Yangzhou filigree crafts endangered with few inheritors
2014-03-10 16:27:00

Yangzhou Jiangdu traditional filigree craft can be dated back to the Eastern and Western Han Dynasties more than 2,000 years ago. Mr Fang Xuebin is one of the inheritors of Yangzhou filigree craft – a national-level intangible heritage.

Mr Fang was born in 1956 in Jiangdu, Yangzhou. His family is famous for gold and stone art. For more than 30 years since he started his apprenticeship in Jiangdu Metal Craft Factory in his 20s, Mr Fang has dedicated entirely to the creation of metal crafts. His works not only sell well, but also won the highest honor of the arts and crafts in China – The Hundred Flower Award, which earned him the reputation and important status in the domestic metal crafts circle.

In the wake of the downturn of the metal craft industry in 1990s, many of his colleagues switched to other jobs. Bur Mr Fang was as resolved as he was. He believes that the market of filigree is huge, the artistic value of metal craft is still high, and is suitable for public collection. At present, only fewer than 10 people are still working in the industry. For years, Mr Fang has been appealing for the protection of the traditional crafts of filigree. And in 2008, finally, Yangzhou filigree has been appointed as one of the protected national-level intangible cultural heritage projects, and Mr Fang was approved to be the inheritor of this project. “Not things are getting better, but as to the future, I can’t say I am optimistic. Yangzhou filigree craft needs more attention and protection,” said Mr Fang.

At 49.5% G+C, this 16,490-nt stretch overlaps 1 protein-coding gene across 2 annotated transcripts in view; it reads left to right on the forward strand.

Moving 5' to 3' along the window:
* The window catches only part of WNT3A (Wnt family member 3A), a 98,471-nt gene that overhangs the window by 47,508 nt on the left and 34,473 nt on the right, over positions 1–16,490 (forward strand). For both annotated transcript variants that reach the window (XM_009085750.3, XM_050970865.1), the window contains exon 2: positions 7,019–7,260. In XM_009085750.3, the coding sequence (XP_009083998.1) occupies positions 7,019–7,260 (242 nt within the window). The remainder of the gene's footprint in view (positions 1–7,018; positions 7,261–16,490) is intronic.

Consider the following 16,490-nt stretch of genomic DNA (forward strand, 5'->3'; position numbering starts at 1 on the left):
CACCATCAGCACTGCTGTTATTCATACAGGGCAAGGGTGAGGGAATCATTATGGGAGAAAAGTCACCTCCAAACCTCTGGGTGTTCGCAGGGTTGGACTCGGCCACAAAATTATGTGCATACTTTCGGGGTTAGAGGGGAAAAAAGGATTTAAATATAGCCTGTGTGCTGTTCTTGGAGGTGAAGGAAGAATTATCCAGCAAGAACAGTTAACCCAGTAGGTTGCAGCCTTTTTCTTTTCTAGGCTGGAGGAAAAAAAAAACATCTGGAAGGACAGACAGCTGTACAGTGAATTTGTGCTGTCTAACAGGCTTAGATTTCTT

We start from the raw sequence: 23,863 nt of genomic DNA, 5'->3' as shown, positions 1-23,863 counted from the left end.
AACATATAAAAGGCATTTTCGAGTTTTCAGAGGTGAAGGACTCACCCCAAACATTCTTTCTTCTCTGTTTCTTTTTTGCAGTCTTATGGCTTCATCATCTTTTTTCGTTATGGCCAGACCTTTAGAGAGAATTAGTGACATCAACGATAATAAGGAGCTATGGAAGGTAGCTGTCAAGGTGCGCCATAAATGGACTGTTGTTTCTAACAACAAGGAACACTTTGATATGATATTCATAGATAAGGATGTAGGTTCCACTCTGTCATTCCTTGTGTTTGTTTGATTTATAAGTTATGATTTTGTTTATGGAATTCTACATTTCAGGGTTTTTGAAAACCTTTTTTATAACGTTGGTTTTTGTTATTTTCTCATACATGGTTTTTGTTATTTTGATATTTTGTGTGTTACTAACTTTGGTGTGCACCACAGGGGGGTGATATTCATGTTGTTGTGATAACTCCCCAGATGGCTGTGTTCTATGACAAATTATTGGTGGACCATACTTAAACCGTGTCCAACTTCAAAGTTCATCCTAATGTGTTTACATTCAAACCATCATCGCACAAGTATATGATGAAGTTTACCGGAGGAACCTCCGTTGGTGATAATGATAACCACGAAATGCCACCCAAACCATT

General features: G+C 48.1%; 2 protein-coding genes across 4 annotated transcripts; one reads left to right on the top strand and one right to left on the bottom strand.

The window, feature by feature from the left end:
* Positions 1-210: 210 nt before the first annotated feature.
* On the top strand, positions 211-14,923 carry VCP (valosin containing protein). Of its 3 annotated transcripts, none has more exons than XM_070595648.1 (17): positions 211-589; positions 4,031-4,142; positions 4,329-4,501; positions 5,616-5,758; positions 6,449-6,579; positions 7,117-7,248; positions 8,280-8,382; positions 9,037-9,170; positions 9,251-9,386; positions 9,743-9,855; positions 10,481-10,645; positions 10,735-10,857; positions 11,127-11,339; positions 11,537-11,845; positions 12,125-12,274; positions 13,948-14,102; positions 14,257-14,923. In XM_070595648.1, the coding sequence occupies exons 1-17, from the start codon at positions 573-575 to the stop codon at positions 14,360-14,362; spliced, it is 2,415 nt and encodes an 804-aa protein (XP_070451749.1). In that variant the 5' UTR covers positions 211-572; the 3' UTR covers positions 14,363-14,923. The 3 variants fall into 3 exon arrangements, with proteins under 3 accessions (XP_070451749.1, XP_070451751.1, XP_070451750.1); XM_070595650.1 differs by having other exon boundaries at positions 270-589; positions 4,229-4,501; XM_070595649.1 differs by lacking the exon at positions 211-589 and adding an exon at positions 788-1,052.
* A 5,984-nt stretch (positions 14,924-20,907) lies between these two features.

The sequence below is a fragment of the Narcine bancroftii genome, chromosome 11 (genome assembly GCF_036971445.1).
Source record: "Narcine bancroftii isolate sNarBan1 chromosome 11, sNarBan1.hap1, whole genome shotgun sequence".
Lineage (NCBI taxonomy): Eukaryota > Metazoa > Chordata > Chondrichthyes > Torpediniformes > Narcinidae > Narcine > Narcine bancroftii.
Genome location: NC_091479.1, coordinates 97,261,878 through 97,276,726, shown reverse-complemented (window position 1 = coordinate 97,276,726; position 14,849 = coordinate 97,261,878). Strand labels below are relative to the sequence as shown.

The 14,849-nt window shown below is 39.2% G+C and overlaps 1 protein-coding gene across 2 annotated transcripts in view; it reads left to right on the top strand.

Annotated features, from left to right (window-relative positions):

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Source:jschina.com.cn Editor:Jennifer